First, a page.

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Consuming PHP Web Services with AJAX  : Page 2

Discover how to write PHP web services and consume them through SOAP-AJAX calls.


Verifying Web Services

One nice feature of NuSOAP is that it lets you verify that a web service exists and ensure that it exposes the methods you need—without having to develop a client. For example, accessing the URL http://localhost/php/webservice/nusoap_server.php link reveals the web service WSDL for the web service you just created (note that you didn't have to write or generate a WSDL—but the WSDL is there, nonetheless), and the service methods. Next to each method name you can see a list containing the information you need to write a proper web service client. Figure 1 shows a screen capture of the WSDL and methods for the nusoap_server.php sample web service.

Figure 1. Verifying Web Services: Accessing the web service URL reveals the WSDL file and the service methods.

Writing a Web Service Client

With the server completed and verified, you can write a NuSOAP web service client. This is a process even simpler than creating a server, as you will see in this section. The steps are:

  1. Start by creating a client instance by instantiating the soapclientNusoap class. Typically, you will use the class constructor that takes the WSDL URL and a Boolean value indicating that you want to use a WSDL file (NuSOAP also lets you create web services without WSDLs, but that aspect is not discussed here).
  2. // Create the client instance $client = new soapclientNusoap( 'http://localhost/php/webservice/nusoap_server.php?wsdl', true);

  3. It's best practice to check for errors at this point, for example:
  4. // Check for an error $err = $client->getError(); if ($err) { // Display the error echo '<h2>Constructor error</h2><pre>' . $err . '</pre>'; // At this point, you know any calls to // this web service's methods will fail }

  5. Finally, you can call the web service methods using the NuSOAP call method. The following examples call the TriangleArea and RectangleArea methods (notice that they also check for potential errors).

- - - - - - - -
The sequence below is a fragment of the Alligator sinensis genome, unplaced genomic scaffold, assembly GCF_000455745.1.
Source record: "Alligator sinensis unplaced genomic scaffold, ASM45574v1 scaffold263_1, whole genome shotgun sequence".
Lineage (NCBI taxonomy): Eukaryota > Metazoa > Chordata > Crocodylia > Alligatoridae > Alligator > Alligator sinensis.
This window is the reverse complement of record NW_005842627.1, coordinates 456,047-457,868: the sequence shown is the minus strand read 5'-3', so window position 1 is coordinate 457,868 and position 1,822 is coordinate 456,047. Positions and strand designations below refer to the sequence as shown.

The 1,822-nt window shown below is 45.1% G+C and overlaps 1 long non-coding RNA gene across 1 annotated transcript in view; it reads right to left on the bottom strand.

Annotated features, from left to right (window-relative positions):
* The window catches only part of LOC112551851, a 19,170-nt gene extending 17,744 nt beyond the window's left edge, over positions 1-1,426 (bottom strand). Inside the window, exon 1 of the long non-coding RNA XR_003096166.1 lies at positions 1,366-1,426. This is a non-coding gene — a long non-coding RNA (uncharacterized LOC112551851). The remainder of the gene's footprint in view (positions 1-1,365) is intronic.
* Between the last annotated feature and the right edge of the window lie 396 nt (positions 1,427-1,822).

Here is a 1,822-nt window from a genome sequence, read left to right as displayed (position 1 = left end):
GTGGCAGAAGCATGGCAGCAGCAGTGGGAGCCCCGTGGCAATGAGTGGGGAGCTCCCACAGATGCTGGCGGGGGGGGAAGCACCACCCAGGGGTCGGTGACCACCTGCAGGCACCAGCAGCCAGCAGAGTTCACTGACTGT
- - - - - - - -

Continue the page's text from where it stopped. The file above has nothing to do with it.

6. // Call the TriangleArea SOAP method $result = $client->call('TriangleArea', array('b' => 10, 'h' => 15)); // Check for a fault if ($client->fault) { echo '<h2>Fault</h2><pre>'; print_r($result); echo '</pre>'; } else { // Check for errors $err = $client->getError(); if ($err) { // Display the error echo '<h2>Error</h2><pre>' . $err . '</pre>'; } else { // Display the result echo '<h2>Result</h2><pre>'; print_r($result); echo '</pre>'; } } // Call the RectangleArea SOAP method $result = $client->call('RectangleArea', array('L' => 40, 'l' => 20)); // Check for a fault if ($client->fault) { echo '<h2>Fault</h2><pre>'; print_r($result); echo '</pre>'; } else { // Check for errors $err = $client->getError(); if ($err) { // Display the error echo '<h2>Error</h2><pre>' . $err . '</pre>'; } else { // Display the result echo '<h2>Result</h2><pre>'; print_r($result); echo '</pre>'; } }

    Figure 2. Web Service Client: Browsing to the nusoap_client.php client page shows the results of the TriangleArea and RectangleArea calls made from that page as well as the request and response details.
  7. Optionally, you can display the requests/responses like this:

// Display the request and response echo '<h2>Request</h2>'; echo '<pre>' . htmlspecialchars($client->request, ENT_QUOTES) . '</pre>'; echo '<h2>Response</h2>'; echo '<pre>' . htmlspecialchars($client->response, ENT_QUOTES) . '</pre>';

When you put the four steps described above together to create a web service client, the results will look like Listing 2 (save the code in Listing 2 to the webservice folder):

Now, you can test your first NuSOAP web service by opening the http://localhost/php/webservice/nusoap_client.php URL in a browser. The output should look like Figure 2.

At this point, you've built a web service, exposed its methods, and consumed it on the server using PHP code. The next section discusses how to consume a web service from a JavaScript AJAX client.

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